The Crown Crystal Glass Company Ltd



ALERT: Fake Australian Carnival Glass Bowls Australian carnival glass patterns are now being copied. Both Kingfisher nappy bowls and small 'doe' kangaroo master bowls (with the branch under the roo) have been sighted on eBay, and it is probably only a matter of time before other patterns are copied. To protect yourself, you should become as familiar with the tiny details of the patterns as possible. Carnival glass author Glen Thistlewood has been compiling information on these fakes which is available on her site. Don't be caught.



Look into any Australian family's cupboards any time between the 1920s and the 1960s and you would be sure to find them brimming with wares from the Crown Crystal Glass Company, who had a virtual monopoly in the country. Crown Crystal produced some distinctly Australian patterns. Most (although not all) of the early designs are Crown's own, reflecting the cultural obsession of the first half of the 20th century with native flora and fauna like waratahs, kangaroos, emus, flannel flowers and moths. The quality didn't reach that of American pressed glass until after the war, and the production values could be quite lax - but that is part of the appeal.

The glass can be divided into three distinct production periods (as defined by Marjorie Graham in 1980), the first (from the inception in 1926 to 1935) produced lacy, ornate patterns which owed much to the Early American Pressed Glass. The traditionally collected patterns appeared at this time. The second period (1935 to WWII) saw the development of some quite striking Art Deco patterns. Not much is known about this period, as there are no catalogues in public hands from this time. The war saw production of domestic ware drop to fairly low levels, with most of the production servicing the war effort (including contracts for the US Navy). After the war, some of the early patterns made a reprise, but much of the production line turned to ceramic glazed, colourful but streamlined and less decorative items, as was the fashion in the 1950s. Much of the glass was mould blown or involved hand tooling, but this ceased in 1968. The Crown Crystal Glass Company merged with the American company Corning in the 1972, to become Crown Corning. For more information on the history of Crown Crystal, see Crown Commercial's site.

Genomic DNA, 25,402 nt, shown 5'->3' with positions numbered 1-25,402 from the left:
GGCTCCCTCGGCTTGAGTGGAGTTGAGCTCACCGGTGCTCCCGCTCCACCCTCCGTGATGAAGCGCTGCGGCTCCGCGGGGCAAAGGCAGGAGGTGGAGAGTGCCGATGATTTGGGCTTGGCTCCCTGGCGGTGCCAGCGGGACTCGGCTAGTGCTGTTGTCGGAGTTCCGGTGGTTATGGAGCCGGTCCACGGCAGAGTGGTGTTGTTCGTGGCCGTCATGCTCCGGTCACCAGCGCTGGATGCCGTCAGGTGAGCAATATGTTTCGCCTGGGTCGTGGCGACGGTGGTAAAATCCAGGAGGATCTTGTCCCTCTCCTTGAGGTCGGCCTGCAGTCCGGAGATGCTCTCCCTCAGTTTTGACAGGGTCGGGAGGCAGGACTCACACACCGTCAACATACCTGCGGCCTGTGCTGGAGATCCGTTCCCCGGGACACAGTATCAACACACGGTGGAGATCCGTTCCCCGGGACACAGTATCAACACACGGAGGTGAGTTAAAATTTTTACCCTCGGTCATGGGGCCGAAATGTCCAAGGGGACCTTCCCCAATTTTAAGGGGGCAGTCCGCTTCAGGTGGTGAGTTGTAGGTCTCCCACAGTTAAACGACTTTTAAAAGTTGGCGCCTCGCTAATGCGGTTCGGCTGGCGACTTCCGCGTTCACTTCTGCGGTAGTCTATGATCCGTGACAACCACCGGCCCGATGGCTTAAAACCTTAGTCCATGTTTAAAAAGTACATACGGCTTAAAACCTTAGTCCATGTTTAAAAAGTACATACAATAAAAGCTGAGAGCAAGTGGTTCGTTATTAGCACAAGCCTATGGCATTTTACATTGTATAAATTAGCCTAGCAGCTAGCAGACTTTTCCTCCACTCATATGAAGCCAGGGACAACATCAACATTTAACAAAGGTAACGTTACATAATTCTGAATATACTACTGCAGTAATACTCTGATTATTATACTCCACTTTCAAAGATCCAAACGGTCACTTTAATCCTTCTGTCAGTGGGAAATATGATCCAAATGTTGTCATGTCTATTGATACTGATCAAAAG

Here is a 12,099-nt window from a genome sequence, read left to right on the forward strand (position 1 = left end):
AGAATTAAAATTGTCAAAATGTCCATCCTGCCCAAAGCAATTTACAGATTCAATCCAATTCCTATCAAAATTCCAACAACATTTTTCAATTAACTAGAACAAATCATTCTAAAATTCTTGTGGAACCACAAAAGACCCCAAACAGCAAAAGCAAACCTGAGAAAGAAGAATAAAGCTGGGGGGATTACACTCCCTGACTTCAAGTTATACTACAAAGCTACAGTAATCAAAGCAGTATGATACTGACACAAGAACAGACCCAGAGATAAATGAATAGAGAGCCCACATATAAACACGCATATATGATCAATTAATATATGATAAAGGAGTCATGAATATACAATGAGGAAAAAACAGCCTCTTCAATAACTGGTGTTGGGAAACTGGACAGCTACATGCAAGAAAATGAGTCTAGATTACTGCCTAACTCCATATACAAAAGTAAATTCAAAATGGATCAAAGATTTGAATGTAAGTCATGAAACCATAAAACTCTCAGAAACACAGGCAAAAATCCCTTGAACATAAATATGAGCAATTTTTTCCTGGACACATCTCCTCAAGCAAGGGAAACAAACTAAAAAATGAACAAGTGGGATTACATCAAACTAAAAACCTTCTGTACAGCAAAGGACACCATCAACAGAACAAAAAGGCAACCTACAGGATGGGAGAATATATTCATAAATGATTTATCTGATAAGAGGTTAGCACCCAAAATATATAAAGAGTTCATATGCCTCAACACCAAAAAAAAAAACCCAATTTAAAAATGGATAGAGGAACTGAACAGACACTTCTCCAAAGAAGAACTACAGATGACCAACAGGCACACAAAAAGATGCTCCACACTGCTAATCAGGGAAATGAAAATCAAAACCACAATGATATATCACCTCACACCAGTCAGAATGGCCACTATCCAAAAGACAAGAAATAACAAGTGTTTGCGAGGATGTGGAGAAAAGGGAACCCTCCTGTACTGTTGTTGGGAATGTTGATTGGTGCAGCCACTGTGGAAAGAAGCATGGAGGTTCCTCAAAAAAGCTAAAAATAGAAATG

In general, this site covers the everyday output of Crown Crystal, and not the carnival glass made by the Crystal Glass Company and Crown Crystal. There are many other sites which cover the subject far better than here. See Links for more information.

NOTE: Many people use the misnomer "Australian Depression Glass" to describe the output of Crown Crystal, but the glass is completely different in feel and technique to the true American Depression Glass. This confusion is why in Australia any pressed glass (but particularly EAPG) is labelled as "Depression".

Please... If you use any of this information in your auction, please make a reference to this page.

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The content on this site, including photography except where noted, is copyright Catherine Bannister 2004. All rights reserved.